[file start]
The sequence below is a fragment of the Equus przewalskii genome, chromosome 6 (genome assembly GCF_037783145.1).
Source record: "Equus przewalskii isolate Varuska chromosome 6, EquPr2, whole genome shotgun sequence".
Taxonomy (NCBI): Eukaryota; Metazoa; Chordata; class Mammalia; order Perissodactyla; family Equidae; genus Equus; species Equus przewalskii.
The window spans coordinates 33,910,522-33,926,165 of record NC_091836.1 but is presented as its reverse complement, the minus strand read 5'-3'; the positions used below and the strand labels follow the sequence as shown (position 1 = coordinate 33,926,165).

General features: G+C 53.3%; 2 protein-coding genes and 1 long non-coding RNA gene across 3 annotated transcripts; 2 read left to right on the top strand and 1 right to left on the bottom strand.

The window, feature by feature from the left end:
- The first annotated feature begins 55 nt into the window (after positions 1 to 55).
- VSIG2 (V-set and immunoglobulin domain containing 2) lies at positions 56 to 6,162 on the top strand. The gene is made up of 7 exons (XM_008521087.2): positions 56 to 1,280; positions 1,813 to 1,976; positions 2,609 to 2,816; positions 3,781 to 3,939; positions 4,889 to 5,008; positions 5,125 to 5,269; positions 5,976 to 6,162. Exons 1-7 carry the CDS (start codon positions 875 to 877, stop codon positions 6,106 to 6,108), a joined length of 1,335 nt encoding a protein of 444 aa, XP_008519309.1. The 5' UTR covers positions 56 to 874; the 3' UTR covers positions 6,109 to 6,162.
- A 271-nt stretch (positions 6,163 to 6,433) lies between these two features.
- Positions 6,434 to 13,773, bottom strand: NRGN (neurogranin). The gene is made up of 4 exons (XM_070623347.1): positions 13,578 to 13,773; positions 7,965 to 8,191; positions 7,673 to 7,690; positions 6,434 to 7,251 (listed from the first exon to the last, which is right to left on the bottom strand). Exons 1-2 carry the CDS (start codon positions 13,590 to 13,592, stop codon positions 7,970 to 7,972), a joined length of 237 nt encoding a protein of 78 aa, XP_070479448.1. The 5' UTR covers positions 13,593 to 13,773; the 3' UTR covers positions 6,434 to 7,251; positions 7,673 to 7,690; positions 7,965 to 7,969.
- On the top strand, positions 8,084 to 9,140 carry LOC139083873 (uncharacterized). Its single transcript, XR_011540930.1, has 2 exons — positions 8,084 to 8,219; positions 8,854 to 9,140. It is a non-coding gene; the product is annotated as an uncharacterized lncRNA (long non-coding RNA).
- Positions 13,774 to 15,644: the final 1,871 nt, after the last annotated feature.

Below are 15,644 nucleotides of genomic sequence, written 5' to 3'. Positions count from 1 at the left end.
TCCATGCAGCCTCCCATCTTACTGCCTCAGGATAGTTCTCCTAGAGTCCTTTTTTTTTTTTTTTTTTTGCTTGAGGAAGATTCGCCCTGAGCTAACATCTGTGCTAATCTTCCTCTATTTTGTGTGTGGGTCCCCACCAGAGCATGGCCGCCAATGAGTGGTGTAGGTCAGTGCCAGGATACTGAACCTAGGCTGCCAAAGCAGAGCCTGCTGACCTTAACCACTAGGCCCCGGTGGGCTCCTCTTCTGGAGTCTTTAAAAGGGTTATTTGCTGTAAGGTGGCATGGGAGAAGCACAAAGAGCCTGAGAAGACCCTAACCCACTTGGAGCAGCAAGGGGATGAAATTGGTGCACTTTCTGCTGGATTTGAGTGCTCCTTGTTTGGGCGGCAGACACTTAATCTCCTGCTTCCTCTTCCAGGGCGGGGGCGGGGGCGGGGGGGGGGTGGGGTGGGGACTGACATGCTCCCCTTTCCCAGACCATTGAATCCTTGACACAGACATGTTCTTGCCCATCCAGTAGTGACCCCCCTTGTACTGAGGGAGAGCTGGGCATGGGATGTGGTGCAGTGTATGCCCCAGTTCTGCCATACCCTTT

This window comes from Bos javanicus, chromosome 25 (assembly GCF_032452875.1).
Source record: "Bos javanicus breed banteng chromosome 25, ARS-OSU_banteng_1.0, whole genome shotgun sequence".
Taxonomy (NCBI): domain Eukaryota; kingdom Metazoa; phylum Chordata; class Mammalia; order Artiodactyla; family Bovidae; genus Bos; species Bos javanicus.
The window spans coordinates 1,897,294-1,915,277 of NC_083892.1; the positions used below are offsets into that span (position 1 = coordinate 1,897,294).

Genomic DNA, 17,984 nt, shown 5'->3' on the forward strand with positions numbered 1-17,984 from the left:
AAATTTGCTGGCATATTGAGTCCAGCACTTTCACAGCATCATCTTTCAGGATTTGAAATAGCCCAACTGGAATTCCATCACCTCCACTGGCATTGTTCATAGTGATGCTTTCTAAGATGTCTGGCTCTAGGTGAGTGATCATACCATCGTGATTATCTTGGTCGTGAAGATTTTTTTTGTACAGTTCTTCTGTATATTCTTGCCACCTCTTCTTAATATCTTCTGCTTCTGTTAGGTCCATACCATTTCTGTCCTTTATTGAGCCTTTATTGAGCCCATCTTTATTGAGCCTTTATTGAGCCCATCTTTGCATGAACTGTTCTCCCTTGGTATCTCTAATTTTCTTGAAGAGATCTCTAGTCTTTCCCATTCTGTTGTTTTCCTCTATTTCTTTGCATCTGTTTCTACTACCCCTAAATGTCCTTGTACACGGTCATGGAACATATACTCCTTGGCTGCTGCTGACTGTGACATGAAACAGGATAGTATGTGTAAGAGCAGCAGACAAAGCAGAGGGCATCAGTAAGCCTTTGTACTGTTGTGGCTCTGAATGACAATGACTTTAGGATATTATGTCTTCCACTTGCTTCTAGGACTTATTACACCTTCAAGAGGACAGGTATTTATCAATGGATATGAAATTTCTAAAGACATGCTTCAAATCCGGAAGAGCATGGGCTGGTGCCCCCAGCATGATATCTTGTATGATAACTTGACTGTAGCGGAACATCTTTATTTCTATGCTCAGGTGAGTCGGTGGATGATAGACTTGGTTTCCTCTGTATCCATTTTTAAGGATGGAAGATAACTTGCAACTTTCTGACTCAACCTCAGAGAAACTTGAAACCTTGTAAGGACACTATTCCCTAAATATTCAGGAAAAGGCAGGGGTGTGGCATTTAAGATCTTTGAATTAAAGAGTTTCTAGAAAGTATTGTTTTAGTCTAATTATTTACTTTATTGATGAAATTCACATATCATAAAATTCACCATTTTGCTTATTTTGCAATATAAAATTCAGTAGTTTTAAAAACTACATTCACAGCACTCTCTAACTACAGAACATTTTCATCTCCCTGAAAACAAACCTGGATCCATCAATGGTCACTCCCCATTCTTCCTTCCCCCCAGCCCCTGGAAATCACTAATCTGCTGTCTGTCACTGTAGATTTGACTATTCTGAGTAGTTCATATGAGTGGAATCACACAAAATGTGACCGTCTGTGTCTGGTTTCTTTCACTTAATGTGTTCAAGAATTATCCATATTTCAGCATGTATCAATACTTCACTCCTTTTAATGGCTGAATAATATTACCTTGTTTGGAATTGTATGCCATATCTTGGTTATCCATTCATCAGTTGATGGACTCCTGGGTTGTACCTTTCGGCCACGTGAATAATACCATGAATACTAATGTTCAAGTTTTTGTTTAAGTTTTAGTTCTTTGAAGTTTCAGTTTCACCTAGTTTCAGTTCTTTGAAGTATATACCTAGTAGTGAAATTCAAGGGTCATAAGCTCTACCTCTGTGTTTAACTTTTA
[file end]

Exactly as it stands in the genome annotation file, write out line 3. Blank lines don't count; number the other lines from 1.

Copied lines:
Taxonomy (NCBI): Eukaryota; Metazoa; Chordata; class Mammalia; order Perissodactyla; family Equidae; genus Equus; species Equus przewalskii.